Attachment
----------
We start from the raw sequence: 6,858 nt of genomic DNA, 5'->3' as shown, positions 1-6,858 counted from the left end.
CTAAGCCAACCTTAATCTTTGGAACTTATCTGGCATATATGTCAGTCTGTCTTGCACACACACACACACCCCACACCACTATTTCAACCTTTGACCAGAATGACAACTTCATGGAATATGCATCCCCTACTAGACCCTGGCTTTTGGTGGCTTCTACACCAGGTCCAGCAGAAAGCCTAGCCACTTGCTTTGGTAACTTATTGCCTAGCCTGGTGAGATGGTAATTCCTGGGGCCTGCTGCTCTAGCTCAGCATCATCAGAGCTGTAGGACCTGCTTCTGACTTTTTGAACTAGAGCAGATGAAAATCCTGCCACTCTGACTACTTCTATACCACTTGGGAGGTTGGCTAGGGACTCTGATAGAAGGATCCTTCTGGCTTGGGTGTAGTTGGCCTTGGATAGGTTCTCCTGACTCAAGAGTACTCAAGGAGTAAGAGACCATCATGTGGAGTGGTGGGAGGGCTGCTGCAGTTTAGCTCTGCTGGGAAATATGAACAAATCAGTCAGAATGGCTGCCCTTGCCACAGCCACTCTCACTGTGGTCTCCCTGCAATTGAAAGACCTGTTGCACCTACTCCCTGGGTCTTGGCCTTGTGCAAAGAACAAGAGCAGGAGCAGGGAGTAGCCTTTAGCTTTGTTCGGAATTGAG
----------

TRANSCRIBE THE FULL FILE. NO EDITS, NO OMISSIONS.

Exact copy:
We start from the raw sequence: 6,858 nt of genomic DNA, 5'->3' as shown, positions 1-6,858 counted from the left end.
CTAAGCCAACCTTAATCTTTGGAACTTATCTGGCATATATGTCAGTCTGTCTTGCACACACACACACACCCCACACCACTATTTCAACCTTTGACCAGAATGACAACTTCATGGAATATGCATCCCCTACTAGACCCTGGCTTTTGGTGGCTTCTACACCAGGTCCAGCAGAAAGCCTAGCCACTTGCTTTGGTAACTTATTGCCTAGCCTGGTGAGATGGTAATTCCTGGGGCCTGCTGCTCTAGCTCAGCATCATCAGAGCTGTAGGACCTGCTTCTGACTTTTTGAACTAGAGCAGATGAAAATCCTGCCACTCTGACTACTTCTATACCACTTGGGAGGTTGGCTAGGGACTCTGATAGAAGGATCCTTCTGGCTTGGGTGTAGTTGGCCTTGGATAGGTTCTCCTGACTCAAGAGTACTCAAGGAGTAAGAGACCATCATGTGGAGTGGTGGGAGGGCTGCTGCAGTTTAGCTCTGCTGGGAAATATGAACAAATCAGTCAGAATGGCTGCCCTTGCCACAGCCACTCTCACTGTGGTCTCCCTGCAATTGAAAGACCTGTTGCACCTACTCCCTGGGTCTTGGCCTTGTGCAAAGAACAAGAGCAGGAGCAGGGAGTAGCCTTTAGCTTTGTTCGGAATTGAG